As an asset-management consultant for the last 30+ plus years, I’ve never encountered the perfect asset-management system. Organizations can, and do, achieve perfection for a short while, but perfection is a moving target that’s often thwarted by change. This frequently includes change that’s not in the maintenance department’s control, including management turnover, staff retirement, production demands, etc.
Unfortunately, legacy-based maintenance systems and approaches built on “carryover” strategies, plans, schedules, and work-distribution models may have worked well in a previous generation, but tend to be inflexible and ill equipped to weather continual workplace change. Weathering change requires a robust system, built on a solid foundation of precision maintenance, combined with a flexible planning-and-scheduling approach designed to adapt to changing client/stakeholder demands and their corresponding impact on reliability, availability, and maintenance (RAM). So how do you improve? And where do you start?
I recently listened to a radio conversation on the collection and use of data. It included discussion on how the relatively new science of Machine Learning (ML), with its flexible coding environment, can intelligently use the data input to assess changing conditions and make real-time operational adjustments that better suit the machine’s changing environment. While moving from a legacy-based Artificial Intelligence (AI) platform into the ML platform, scientists and engineers quickly recognized that the previous AI approach wasn’t sustainable and couldn’t be carried over, as it wouldn’t meet the flexible demands of the infinitely more complex ML environment.
This new, ever-changing working environment has forced scientists and engineers to re-evaluate their own environments and make value decisions on what data to collect, how to collect it, and the rule sets for putting that data to best use. Similarly, today’s asset- management environment is also infinitely more complex than in the past, and it, too, is data based.
When starting work with a new clients, I like to ask what they would change if given a magic wand. Interestingly, the number-one answer isn’t management. It’s software. Probing further invariably reveals that their asset-management software was set up with legacy data, codes, job plans, and in-the-moment thinking, with little or no thought to future requirements.
The reality, in most cases, is that any outdated software program can be reinstalled with updated code management, work-order design, more-relevant work processes and reporting. And outdated programs often can be made to outperform new software setups that incorporate typical legacy “carryovers.” Of course, a new software platform is always preferable. But if that’s not feasible, reinstalling the original software with a more foundational, client-based setup is the next-best alternative.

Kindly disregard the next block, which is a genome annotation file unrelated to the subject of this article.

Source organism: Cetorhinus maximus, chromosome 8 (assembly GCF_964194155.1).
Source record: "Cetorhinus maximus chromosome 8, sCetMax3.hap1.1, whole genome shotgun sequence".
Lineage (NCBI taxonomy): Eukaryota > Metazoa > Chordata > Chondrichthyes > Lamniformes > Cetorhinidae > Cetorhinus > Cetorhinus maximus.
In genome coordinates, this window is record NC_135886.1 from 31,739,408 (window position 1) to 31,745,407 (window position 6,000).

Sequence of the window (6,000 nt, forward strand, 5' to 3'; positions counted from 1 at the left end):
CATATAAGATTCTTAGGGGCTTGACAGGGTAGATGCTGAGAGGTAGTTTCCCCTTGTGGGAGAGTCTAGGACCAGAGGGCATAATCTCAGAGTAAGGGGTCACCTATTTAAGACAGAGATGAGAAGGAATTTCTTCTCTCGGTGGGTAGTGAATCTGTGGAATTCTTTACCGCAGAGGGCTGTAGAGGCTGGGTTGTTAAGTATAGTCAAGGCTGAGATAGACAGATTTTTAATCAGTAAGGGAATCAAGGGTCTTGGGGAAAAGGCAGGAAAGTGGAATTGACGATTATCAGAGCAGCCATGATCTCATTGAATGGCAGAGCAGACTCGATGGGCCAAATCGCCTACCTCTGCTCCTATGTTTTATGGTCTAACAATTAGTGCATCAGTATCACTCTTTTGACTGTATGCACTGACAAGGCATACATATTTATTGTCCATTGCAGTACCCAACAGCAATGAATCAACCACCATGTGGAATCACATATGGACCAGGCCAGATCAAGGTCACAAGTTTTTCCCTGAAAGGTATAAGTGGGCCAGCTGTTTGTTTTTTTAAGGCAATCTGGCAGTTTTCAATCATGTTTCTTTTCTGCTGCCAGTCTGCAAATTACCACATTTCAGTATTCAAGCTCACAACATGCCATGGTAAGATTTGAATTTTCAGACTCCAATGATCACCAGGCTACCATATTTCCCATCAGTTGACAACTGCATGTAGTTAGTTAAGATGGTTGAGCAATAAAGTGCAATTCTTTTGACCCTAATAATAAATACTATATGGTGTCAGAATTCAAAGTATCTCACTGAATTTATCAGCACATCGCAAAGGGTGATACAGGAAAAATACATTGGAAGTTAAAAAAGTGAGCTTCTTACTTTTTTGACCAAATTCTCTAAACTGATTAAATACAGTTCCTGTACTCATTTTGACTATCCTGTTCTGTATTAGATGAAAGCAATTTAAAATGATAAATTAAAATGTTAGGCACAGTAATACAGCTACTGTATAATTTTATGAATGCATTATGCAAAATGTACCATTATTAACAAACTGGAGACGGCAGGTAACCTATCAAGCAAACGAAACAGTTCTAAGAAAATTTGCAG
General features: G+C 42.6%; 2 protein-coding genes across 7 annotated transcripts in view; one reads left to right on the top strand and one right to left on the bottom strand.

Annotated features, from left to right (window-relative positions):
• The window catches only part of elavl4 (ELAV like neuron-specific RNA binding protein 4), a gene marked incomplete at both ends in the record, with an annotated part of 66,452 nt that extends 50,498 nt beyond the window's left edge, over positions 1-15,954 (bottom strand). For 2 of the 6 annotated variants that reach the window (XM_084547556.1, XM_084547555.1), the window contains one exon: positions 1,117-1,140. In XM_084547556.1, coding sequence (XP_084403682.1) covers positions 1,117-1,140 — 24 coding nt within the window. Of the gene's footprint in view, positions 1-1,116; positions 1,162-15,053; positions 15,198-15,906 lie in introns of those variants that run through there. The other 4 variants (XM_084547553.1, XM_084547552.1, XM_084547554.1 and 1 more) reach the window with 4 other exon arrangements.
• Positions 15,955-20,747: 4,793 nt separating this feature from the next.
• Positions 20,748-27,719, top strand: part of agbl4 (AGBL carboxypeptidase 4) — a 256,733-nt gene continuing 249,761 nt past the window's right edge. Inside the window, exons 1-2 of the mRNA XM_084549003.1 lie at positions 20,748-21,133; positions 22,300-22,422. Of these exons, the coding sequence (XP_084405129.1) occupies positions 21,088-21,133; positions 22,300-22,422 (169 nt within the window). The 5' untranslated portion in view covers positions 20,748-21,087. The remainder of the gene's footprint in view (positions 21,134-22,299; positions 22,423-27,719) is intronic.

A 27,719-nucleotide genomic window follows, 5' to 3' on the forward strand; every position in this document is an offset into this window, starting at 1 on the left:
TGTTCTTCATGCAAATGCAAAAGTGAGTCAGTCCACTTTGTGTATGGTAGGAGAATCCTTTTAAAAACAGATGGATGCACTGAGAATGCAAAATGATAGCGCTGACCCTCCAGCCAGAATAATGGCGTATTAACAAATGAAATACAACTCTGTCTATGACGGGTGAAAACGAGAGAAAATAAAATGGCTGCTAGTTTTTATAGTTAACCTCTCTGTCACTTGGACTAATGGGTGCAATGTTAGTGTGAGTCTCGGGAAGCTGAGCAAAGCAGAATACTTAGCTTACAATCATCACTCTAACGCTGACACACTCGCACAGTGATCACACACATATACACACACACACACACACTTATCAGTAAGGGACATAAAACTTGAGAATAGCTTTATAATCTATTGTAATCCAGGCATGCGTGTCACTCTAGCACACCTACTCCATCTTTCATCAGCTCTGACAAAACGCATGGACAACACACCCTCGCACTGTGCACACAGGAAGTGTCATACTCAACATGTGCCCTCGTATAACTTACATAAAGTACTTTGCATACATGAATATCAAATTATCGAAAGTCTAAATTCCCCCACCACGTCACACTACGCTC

Keep in mind that the world revolves on seven-year cycle, and it’s well understood that the human body goes through a major change every seven years. Companies experience seven-year sales cycles. Machinery is often designed for a seven-year service life. And maintenance software is supported on a seven-year cycle. So, it goes without saying, if your asset-management system hasn’t undergone a major overhaul in the past seven years, you have a legacy-based system that may be poorly equipped to adapt to your current and future demands.
Fortunately, each edition of this enewsletter and updates to its accompnaying website, theramreview.com, is chock full of material that can be used to map out and begin implementation of a new and improved legacy. Keep reading!TRR
ABOUT THE AUTHOR
Ken Bannister has 40+ years of experience in the RAM industry. For the past 30, he’s been a Managing Partner and Principal Asset Management Consultant with Engtech industries Inc., where he has specialized in helping clients implement best-practice asset-management programs worldwide. A founding member and past director of the Plant Engineering and Maintenance Association of Canada, he is the author of several books, including three on lubrication, one on predictive maintenance, and one on energy reduction strategies, and is currently writing one on planning and scheduling. Contact him directly at 519-469-9173 or email@example.com.
Tags: reliability, availability, maintenance, RAM, maintenance management, information management, precision maintenance, planning and scheduling, asset-management systems, CMMS, EAM